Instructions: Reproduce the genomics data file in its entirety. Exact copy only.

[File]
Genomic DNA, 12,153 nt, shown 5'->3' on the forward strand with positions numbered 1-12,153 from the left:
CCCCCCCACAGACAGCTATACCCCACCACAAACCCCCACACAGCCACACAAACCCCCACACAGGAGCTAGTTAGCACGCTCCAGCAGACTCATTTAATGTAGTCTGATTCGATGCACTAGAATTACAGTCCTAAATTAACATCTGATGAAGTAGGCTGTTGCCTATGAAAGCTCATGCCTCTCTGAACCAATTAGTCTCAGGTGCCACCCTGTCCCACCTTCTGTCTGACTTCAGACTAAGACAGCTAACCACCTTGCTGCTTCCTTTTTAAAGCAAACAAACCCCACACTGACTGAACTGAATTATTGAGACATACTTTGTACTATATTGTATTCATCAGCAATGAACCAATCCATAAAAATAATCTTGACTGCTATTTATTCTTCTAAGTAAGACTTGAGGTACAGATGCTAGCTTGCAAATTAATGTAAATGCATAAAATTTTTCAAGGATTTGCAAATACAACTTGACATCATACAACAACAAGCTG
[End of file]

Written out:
Genomic DNA, 12,153 nt, shown 5'->3' on the forward strand with positions numbered 1-12,153 from the left:
CCCCCCCACAGACAGCTATACCCCACCACAAACCCCCACACAGCCACACAAACCCCCACACAGGAGCTAGTTAGCACGCTCCAGCAGACTCATTTAATGTAGTCTGATTCGATGCACTAGAATTACAGTCCTAAATTAACATCTGATGAAGTAGGCTGTTGCCTATGAAAGCTCATGCCTCTCTGAACCAATTAGTCTCAGGTGCCACCCTGTCCCACCTTCTGTCTGACTTCAGACTAAGACAGCTAACCACCTTGCTGCTTCCTTTTTAAAGCAAACAAACCCCACACTGACTGAACTGAATTATTGAGACATACTTTGTACTATATTGTATTCATCAGCAATGAACCAATCCATAAAAATAATCTTGACTGCTATTTATTCTTCTAAGTAAGACTTGAGGTACAGATGCTAGCTTGCAAATTAATGTAAATGCATAAAATTTTTCAAGGATTTGCAAATACAACTTGACATCATACAACAACAAGCTG